In a recently published article in Science, Professor Nele Meckler of the University of Bergen and colleagues argue that between about 35 and 60 million years ago, the climate may have been significantly warmer than we thought. Their finding suggests that a certain level of CO2 could cause more warming than previous work indicated, and it suggests the ocean circulated differently during that warm, ice-free climate.
Their conclusions come from new measurements of carbon and oxygen isotopes found in the shells of tiny creatures, called benthic foraminifera or “forams,” that lived on the seafloor at the time. Previous work with similar samples had estimated temperatures using oxygen isotopes — a technique that could be confused by changes in the amount of water trapped in ice at the poles and, to a lesser extent, variations in ocean salinity. The new study used a technique that records temperatures more reliably and yields much warmer numbers.
A newer, clearer thermometer
Benthic foram oxygen isotopes have been a mainstay of ancient global climate studies, with the latest, most detailed data going back 60 million years. Deep ocean temperatures reflect ocean surface temperatures over time scales longer than about 1000 years, because the global “conveyor belt” of ocean circulation flips on that time scale. Oxygen isotopes in that water reflect ocean surface temperature, and by extension global climate, because water with the heavier isotope oxygen-18 is slightly more difficult to vaporize than water with oxygen-16; when the sea is warmer and there is more evaporation, oxygen-18 accumulates in the oceans.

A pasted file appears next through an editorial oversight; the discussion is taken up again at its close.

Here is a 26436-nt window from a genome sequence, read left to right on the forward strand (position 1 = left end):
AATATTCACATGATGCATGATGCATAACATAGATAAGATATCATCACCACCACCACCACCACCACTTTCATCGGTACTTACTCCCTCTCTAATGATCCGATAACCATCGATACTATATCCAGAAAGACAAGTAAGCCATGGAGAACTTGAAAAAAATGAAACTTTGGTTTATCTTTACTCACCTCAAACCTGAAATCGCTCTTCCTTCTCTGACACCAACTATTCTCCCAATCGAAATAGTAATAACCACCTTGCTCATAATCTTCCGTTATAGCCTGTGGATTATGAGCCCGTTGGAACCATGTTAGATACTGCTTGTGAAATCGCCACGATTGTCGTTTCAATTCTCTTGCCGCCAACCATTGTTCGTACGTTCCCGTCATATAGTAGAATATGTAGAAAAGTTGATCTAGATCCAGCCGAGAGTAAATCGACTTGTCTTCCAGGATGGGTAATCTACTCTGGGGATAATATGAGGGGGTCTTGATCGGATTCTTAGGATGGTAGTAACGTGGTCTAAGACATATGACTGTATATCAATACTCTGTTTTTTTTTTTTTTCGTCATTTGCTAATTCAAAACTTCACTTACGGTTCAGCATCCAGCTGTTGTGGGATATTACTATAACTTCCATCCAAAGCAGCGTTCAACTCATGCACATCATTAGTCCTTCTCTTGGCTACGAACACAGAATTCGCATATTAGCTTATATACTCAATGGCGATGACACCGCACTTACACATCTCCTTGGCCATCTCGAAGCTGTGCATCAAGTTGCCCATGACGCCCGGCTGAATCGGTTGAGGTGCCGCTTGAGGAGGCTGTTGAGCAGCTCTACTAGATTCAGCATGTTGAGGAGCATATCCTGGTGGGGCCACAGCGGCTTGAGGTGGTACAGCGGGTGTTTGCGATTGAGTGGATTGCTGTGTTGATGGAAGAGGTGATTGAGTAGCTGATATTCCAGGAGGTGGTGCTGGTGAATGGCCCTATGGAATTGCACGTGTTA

This isotope buildup is calibrated for temperature, but that calibration requires knowledge of the ocean’s salinity and how much water is locked up in ice sheets. “The global [oxygen isotope] curve … has always had this half-hidden uncertainty because of the dual influences of temperature and ice volume that we can now resolve using clumped isotopes,” said Sierra Petersen of the University of Michigan, who was not involved in Meckler’s research.
The clumped isotope method eliminates the need to make that assumption about how much water is trapped in ice because it simultaneously measures the levels of carbon-13 found in the same sample of calcium carbonate in a foram dish. Thermodynamics prefers the “clumping” of heavier isotopes into calcium carbonate in cold water, but as the water warms, entropy increasingly exerts its influence, and the heavier isotopes become more dispersed in the shell material. The degree of clumping of isotopes is temperature calibrated in the lab for a variety of materials, allowing clotted isotope measurements to yield temperature readings in a deep time.
The new method indicates that the North Atlantic abyss was about 20°C between 57 and 52 million years ago. That is a big difference from the oxygen isotope data, which yielded temperatures of 12-14°C. “That’s a lot warmer,” Meckler said. In comparison, today’s equivalent is about 1-2°C.